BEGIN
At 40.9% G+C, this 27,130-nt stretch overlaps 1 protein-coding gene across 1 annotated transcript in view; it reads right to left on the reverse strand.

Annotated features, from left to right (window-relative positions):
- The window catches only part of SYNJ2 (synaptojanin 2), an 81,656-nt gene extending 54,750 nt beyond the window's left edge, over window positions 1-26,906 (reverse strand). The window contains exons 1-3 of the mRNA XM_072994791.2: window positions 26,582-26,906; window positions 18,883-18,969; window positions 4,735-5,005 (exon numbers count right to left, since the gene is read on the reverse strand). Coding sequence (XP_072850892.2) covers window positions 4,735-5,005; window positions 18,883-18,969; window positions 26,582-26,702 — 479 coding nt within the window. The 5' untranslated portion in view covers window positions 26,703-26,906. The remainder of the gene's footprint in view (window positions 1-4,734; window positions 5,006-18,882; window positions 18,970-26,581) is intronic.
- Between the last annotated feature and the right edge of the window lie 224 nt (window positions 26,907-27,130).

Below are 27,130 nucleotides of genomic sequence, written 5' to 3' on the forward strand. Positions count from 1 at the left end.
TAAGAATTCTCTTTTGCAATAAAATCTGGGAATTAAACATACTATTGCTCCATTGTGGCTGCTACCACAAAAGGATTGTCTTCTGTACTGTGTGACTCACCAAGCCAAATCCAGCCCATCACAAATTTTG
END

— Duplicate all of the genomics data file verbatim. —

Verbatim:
At 40.9% G+C, this 27,130-nt stretch overlaps 1 protein-coding gene across 1 annotated transcript in view; it reads right to left on the reverse strand.

Annotated features, from left to right (window-relative positions):
- The window catches only part of SYNJ2 (synaptojanin 2), an 81,656-nt gene extending 54,750 nt beyond the window's left edge, over window positions 1-26,906 (reverse strand). The window contains exons 1-3 of the mRNA XM_072994791.2: window positions 26,582-26,906; window positions 18,883-18,969; window positions 4,735-5,005 (exon numbers count right to left, since the gene is read on the reverse strand). Coding sequence (XP_072850892.2) covers window positions 4,735-5,005; window positions 18,883-18,969; window positions 26,582-26,702 — 479 coding nt within the window. The 5' untranslated portion in view covers window positions 26,703-26,906. The remainder of the gene's footprint in view (window positions 1-4,734; window positions 5,006-18,882; window positions 18,970-26,581) is intronic.
- Between the last annotated feature and the right edge of the window lie 224 nt (window positions 26,907-27,130).

Below are 27,130 nucleotides of genomic sequence, written 5' to 3' on the forward strand. Positions count from 1 at the left end.
TAAGAATTCTCTTTTGCAATAAAATCTGGGAATTAAACATACTATTGCTCCATTGTGGCTGCTACCACAAAAGGATTGTCTTCTGTACTGTGTGACTCACCAAGCCAAATCCAGCCCATCACAAATTTTG